Nova Scotia Week, An Exceptional Day on the Eastern Shores of Cape Breton

My perfect day starts with hiking shoes and ends with a pair of water shoes. Yesterday morning began with a hike on Middle Head, a sliver of a peninsula jutting out into the sea. Even if you’re not staying at the Keltic Lodge, where the trailhead is located, take this hour-long round-trip hike, part of Cape Breton Highlands National Park. Across the waters to your right are the towering bluffs of Cape Stormy, an apt name for this ominous spit of land. Perched atop your own headland, the cliffs of Middle Head plunge straight down to a boulder-strewn coastline. Waves crash against the rocks, spewing foam into the air. As I reached the tip of the peninsula, where numerous signs were posted warning folks to avoid getting too close to the edge, a bald eagle flew overhead.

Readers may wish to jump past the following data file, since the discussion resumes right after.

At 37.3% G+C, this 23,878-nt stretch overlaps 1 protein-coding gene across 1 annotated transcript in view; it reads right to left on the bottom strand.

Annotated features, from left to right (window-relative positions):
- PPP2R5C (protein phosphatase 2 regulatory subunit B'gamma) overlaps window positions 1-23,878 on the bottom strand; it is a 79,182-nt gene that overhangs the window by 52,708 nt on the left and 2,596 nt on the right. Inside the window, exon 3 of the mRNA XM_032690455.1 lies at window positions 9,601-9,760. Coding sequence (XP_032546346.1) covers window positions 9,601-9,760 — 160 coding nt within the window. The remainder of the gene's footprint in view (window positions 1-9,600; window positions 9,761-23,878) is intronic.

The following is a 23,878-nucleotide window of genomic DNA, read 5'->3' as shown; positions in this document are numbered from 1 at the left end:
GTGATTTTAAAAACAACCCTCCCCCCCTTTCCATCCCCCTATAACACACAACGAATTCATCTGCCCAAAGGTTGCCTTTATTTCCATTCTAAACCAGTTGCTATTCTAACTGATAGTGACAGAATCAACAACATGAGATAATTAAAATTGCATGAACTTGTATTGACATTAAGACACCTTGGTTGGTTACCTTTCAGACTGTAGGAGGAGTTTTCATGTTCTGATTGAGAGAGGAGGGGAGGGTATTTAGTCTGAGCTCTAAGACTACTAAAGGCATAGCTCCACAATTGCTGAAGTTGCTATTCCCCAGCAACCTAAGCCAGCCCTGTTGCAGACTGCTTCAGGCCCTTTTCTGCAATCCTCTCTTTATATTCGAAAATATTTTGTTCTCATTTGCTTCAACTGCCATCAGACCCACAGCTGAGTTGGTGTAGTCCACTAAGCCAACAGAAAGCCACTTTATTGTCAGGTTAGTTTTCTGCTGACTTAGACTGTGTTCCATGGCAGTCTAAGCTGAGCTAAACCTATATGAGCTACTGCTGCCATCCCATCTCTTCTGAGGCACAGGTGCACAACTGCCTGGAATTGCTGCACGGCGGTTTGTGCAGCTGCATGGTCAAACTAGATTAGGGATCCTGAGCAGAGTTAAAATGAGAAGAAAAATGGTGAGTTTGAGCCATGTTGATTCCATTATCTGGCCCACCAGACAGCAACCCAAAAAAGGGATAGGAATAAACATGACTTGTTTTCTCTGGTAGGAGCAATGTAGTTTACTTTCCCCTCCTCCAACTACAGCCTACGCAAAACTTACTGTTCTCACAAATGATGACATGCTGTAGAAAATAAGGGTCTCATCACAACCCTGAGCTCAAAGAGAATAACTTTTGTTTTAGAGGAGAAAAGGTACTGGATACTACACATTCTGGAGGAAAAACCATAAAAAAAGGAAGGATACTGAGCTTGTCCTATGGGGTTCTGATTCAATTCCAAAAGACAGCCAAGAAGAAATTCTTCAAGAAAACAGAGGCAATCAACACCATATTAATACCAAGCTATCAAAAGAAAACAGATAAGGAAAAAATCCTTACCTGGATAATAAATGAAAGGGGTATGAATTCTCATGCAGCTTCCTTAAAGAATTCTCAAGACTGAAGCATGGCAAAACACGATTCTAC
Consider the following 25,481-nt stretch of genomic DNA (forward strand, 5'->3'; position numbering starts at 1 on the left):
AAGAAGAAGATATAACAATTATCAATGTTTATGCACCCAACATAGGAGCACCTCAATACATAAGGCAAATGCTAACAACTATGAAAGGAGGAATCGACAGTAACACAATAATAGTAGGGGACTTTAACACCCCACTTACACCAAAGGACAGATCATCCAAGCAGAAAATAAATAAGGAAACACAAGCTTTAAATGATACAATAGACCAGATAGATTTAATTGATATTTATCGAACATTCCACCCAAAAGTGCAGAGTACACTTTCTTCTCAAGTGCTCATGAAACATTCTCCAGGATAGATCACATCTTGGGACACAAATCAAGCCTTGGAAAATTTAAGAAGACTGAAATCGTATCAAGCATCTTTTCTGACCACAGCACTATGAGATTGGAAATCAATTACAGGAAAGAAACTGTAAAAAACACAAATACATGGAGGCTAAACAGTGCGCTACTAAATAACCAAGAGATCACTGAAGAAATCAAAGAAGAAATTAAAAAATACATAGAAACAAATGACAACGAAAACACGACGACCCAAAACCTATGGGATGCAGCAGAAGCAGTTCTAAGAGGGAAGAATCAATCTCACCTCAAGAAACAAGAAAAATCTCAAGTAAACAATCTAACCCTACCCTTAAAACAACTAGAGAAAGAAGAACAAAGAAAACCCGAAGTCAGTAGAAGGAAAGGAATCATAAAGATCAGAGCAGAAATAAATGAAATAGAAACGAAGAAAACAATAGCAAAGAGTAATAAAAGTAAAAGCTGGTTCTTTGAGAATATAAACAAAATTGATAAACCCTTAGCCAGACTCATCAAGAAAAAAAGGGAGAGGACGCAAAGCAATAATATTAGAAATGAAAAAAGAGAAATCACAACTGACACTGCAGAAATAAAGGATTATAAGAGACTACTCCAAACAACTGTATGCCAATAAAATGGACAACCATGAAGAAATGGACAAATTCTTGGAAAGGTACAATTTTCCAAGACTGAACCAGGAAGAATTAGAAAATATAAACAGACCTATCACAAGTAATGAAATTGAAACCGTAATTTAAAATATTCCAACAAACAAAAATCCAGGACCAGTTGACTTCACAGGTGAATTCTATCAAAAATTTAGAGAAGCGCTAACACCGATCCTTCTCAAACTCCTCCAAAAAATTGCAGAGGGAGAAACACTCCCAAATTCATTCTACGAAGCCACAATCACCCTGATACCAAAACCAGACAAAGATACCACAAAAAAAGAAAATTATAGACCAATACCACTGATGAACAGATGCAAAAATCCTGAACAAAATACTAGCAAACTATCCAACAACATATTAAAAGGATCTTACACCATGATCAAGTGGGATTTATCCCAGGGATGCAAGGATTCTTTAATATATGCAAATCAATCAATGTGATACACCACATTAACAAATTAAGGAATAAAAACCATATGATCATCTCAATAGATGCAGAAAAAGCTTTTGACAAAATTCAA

In the afternoon, I sea kayaked with Mary-Claire, a guide from North River Kayak Tours. We paddled on the North River past cormorants standing atop the wooden posts of a long retired wharf. The river leads to the wide-open waters of St. Ann’s Bay, surrounded by short summits on all sides. We stopped at a rocky beach for a snack of banana bread and chocolate chai, and then wandered over to see a waterfall. On the return paddle, we spotted a kingfisher and what I thought was a blue heron in flight. As it flew over our heads, we realized that this massive bird was no heron, but a peregrine falcon. Let me revise that lead sentence. My perfect day starts with a bald eagle and ends with a peregrine falcon.